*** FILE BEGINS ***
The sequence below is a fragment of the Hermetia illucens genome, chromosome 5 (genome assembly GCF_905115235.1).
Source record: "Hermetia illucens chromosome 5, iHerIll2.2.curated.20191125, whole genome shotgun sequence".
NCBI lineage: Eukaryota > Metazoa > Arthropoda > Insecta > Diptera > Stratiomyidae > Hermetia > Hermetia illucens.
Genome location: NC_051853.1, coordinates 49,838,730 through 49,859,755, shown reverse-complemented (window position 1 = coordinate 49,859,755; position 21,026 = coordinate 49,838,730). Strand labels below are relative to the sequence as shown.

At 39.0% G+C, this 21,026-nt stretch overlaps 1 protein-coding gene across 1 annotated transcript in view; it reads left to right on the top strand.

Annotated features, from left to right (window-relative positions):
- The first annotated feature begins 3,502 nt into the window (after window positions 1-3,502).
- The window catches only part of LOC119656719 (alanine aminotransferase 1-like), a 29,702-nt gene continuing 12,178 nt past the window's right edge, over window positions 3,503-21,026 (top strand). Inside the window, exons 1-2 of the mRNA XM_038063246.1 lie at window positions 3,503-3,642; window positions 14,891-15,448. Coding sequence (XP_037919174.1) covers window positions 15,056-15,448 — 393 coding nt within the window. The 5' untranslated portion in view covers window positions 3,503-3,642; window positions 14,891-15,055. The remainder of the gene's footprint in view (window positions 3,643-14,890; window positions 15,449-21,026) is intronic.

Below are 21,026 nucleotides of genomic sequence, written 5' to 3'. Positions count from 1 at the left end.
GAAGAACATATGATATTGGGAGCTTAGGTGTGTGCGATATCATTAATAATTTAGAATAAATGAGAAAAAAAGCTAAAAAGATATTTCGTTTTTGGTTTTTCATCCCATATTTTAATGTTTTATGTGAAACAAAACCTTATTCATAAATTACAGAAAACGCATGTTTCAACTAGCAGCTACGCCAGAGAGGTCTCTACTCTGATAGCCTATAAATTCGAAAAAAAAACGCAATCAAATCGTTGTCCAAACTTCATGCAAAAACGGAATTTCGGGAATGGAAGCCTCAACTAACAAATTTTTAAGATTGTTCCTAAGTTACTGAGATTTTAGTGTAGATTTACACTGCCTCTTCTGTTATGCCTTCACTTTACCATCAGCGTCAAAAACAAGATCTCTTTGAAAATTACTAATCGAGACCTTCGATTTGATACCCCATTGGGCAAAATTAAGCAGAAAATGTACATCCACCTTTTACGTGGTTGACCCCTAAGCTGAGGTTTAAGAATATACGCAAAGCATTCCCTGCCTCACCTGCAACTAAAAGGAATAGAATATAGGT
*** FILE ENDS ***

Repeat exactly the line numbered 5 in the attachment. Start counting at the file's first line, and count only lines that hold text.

At 39.0% G+C, this 21,026-nt stretch overlaps 1 protein-coding gene across 1 annotated transcript in view; it reads left to right on the top strand.